He was crippled, overweight, nearsighted, and unafraid. He was open to anyone, anywhere at all times of the day and would flirt with his world openly and without apology. The left half his body was paralyzed when he missed a turn and drove into a joke shop. At that point, he was wearing monk’s robes as a Lama in Scotland, but otherwise living a very secular life. His contemporary monks and colleagues urged him to see this as a wake up call and reconsider his actions. So, he did just that. He removed his robes.

I wanted to be with this man, but his time was gone. I yearned for a teacher. Even as I immersed myself in his mind mandala, all of his teachings, and indeed Tantric teachings in general, bespoke the need for a real living teacher. I had found my teacher, and he was telling me to find a teacher.  A few months later, I met Trungpa’s son, Osel Rangdrol Mukpo, then referred to as the Sawang, or Earth Lord,who had yet to change his name to Sakyong Mipham.  He had a powerful grace, humbleness and presence.  I knew he had the stillness to become a reference for my spinning. I became his student, without hesitation.


I had a dream. I was at a large table in the dining room of a well appointed home. Beyond an arch, the rest of the house sat in darkness from which here was laughter and music and people talking. I couldn’t see them. I just sat there and eventually stood up and wandered toward the arch. A man came in and asked me to sit back down and wait. It seemed I waited for ages. Just sitting there as everyone had fun in the rooms above. Then I turned and Trungpa, Rinpoche was sitting beside me, sans the mountain Trilby. He tilted toward me and looked above his glasses. “This is the transmission”, he said. And his eyes seemed to be endless pools of black, blacker than black and as deep as an ocean. I awoke and lay in darkness in my cabin.


Later that month, I got a call from the Sawang’s personal service, inviting me to cook for him on a month long retreat. I accepted, again without hesitation. Afterwards, I was amazed to find that there was only he, myself and one other guest. I was the primary attendant. I spent a lot of time in the kitchen.

During that time, my mind moved beyond itself, losing its nowness and looking for attainment, satisfaction, solace. I became immersed in the indignity of cleaning, washing, sweeping. I had visions of what time with the guru would be, but it turned out to be time with my own mind instead. And that mind was decidedly unhappy.  Time that might have been with the teacher was blocked by my mind. There is a great cognitive dissonance between what we think a thing will be and what it is. A teacher shows us what is.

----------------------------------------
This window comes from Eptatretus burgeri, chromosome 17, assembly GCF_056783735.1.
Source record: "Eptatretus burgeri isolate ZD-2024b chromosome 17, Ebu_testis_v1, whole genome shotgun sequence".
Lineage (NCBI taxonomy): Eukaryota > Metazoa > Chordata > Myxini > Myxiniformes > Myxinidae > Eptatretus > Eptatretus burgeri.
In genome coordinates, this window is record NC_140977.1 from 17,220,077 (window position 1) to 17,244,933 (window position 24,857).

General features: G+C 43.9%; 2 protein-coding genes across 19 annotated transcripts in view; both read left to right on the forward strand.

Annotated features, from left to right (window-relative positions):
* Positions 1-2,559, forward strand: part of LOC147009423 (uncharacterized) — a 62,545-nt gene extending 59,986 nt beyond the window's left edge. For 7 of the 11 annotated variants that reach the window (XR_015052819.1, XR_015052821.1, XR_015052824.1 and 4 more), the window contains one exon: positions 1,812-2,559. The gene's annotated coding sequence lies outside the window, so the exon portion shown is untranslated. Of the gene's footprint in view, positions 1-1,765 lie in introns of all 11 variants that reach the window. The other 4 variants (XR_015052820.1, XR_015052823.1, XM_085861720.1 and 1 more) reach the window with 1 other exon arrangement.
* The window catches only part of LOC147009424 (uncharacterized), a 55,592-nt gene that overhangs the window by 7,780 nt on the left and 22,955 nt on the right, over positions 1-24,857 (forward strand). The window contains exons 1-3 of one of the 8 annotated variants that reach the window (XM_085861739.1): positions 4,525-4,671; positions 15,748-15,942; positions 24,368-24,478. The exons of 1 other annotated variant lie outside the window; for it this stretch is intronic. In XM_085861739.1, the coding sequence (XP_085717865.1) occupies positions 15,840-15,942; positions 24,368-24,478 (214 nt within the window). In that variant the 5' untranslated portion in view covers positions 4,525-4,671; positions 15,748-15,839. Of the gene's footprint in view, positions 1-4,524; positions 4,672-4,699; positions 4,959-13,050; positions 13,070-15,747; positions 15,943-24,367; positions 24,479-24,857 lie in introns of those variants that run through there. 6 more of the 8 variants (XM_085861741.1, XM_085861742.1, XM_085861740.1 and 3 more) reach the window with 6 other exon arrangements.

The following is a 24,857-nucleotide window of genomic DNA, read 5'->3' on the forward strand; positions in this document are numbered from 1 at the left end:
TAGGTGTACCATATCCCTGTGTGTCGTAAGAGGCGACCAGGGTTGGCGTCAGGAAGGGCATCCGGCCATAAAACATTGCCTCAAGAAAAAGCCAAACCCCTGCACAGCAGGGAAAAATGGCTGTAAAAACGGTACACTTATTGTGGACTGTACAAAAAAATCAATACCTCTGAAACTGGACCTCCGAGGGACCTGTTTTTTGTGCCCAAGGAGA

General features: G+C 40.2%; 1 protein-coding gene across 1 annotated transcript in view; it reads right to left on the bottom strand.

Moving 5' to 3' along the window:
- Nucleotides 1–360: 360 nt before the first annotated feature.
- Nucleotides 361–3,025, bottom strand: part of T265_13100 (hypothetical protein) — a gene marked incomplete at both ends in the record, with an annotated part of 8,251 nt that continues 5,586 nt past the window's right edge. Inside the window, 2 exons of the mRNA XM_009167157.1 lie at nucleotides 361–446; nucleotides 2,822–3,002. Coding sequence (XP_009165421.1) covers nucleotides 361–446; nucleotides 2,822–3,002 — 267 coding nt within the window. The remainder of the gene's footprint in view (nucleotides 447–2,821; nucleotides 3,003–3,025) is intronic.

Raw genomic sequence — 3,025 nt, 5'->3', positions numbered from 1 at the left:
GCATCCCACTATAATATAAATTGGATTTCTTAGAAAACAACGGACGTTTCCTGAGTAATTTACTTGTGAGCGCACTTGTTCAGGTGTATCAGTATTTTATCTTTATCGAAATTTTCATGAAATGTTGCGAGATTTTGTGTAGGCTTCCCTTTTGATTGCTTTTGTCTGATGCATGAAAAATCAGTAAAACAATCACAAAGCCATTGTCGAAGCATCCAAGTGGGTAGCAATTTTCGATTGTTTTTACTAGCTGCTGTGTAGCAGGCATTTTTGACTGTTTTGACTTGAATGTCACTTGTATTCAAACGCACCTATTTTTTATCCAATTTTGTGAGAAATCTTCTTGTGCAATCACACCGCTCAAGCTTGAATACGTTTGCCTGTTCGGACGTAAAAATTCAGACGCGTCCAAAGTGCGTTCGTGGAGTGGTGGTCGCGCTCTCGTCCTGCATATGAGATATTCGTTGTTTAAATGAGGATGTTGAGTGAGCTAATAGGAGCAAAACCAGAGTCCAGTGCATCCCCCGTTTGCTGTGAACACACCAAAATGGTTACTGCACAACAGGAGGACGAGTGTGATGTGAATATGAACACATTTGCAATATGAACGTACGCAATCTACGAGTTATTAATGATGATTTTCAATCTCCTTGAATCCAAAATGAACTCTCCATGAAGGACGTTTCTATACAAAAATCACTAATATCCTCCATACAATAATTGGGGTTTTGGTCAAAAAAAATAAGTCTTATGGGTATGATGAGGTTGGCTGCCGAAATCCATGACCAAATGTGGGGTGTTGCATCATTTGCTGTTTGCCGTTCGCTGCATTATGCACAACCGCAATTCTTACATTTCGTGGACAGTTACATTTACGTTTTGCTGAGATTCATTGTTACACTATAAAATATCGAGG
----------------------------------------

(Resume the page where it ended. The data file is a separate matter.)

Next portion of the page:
I would feel cut off and dejected. Maybe this wasn’t my teacher, after all.  I fell inside myself, just as I had at the comedy club, thinking that truth was someplace else.

So, I had Trungpa’s books to curl up to in my cabin at night.  I was taken by the fact that his surname was a Tibetan lineage name that meant “one who serves”.  I read about him as though he were an action hero: his daring escape from Tibet, his trials coming to America and building a community.  His wife, Diana, had written that he was depressed after leaving the British Isles, because he hadn’t yet created his community. He was meant to teach and to serve.  Yet, even after he found that community and created a great world around him, that sadness remained.  There was still much to teach. There was still the world to serve.

And then I understood.  This was my opportunity to be part of that noble lineage, a lineage of those who served. And, who better to serve than this man, who had dedicated himself to shaping his father’s tremendous vision into a practical reality?

That night he called me into his room before he slept.  We sat talking about Alexander the Great.  He asked me questions, as though I was the teacher.  He wanted to know how people of my social background felt about leaders, kings and loyalty.  I told him we were skeptical.   I went on further about my theories on social needs and structures, gleaned mostly from what other people said.  I wanted to be well-regarded by him, of course. So, I was trying to impress him. At some point, I realized that he was just sitting there, in silence.  I looked up to him. He turned and looked right into me.  His eyes had that endless black depth that seemed to invite passage to the universe. I don’t know if it was a family thing, or a guru thing, but it shut me right up. I sat there and the silence seemed to ring through the room.

Then he smiled and said, “How about a big breakfast of eggs, sausage and greens tomorrow?”  Of course, I said.  And then he nodded in that way of dismissing me for the night.  I bowed deeply and left.

Back in the kitchen, I prepared his table and the things I needed for the morning.  Then, I turned to the shrine, to offer my closing chants for the day.  On the shrine was a picture of his father, looking straight out at me.  Reflexively, I stood at attention.  In that moment, I was connected to nowness, and to the lineage of those who serve.


April 4, 2015